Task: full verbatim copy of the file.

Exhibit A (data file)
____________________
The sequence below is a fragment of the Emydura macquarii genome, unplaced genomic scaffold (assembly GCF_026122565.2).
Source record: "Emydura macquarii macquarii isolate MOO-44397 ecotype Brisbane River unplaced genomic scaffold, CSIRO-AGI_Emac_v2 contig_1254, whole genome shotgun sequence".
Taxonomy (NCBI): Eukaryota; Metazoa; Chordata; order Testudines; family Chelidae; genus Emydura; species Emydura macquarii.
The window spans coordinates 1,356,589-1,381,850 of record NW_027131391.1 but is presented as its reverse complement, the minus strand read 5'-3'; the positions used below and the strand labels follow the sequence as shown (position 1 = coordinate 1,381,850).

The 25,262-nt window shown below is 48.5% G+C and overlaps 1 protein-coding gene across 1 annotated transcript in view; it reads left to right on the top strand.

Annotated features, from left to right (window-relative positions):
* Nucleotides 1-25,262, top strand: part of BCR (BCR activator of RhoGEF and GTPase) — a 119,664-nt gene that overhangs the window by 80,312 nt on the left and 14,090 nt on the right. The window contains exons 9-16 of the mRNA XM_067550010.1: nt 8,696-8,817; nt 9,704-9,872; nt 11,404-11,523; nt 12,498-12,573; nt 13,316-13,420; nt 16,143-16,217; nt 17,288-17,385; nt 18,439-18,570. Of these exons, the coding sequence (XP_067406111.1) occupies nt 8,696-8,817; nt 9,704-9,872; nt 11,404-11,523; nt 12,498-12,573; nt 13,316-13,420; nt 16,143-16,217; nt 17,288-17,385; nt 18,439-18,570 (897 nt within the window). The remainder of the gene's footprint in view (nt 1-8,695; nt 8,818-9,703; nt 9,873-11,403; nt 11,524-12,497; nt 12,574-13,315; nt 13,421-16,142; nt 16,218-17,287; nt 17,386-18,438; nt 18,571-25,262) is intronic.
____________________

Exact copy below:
The sequence below is a fragment of the Emydura macquarii genome, unplaced genomic scaffold (assembly GCF_026122565.2).
Source record: "Emydura macquarii macquarii isolate MOO-44397 ecotype Brisbane River unplaced genomic scaffold, CSIRO-AGI_Emac_v2 contig_1254, whole genome shotgun sequence".
Taxonomy (NCBI): Eukaryota; Metazoa; Chordata; order Testudines; family Chelidae; genus Emydura; species Emydura macquarii.
The window spans coordinates 1,356,589-1,381,850 of record NW_027131391.1 but is presented as its reverse complement, the minus strand read 5'-3'; the positions used below and the strand labels follow the sequence as shown (position 1 = coordinate 1,381,850).

The 25,262-nt window shown below is 48.5% G+C and overlaps 1 protein-coding gene across 1 annotated transcript in view; it reads left to right on the top strand.

Annotated features, from left to right (window-relative positions):
* Nucleotides 1-25,262, top strand: part of BCR (BCR activator of RhoGEF and GTPase) — a 119,664-nt gene that overhangs the window by 80,312 nt on the left and 14,090 nt on the right. The window contains exons 9-16 of the mRNA XM_067550010.1: nt 8,696-8,817; nt 9,704-9,872; nt 11,404-11,523; nt 12,498-12,573; nt 13,316-13,420; nt 16,143-16,217; nt 17,288-17,385; nt 18,439-18,570. Of these exons, the coding sequence (XP_067406111.1) occupies nt 8,696-8,817; nt 9,704-9,872; nt 11,404-11,523; nt 12,498-12,573; nt 13,316-13,420; nt 16,143-16,217; nt 17,288-17,385; nt 18,439-18,570 (897 nt within the window). The remainder of the gene's footprint in view (nt 1-8,695; nt 8,818-9,703; nt 9,873-11,403; nt 11,524-12,497; nt 12,574-13,315; nt 13,421-16,142; nt 16,218-17,287; nt 17,386-18,438; nt 18,571-25,262) is intronic.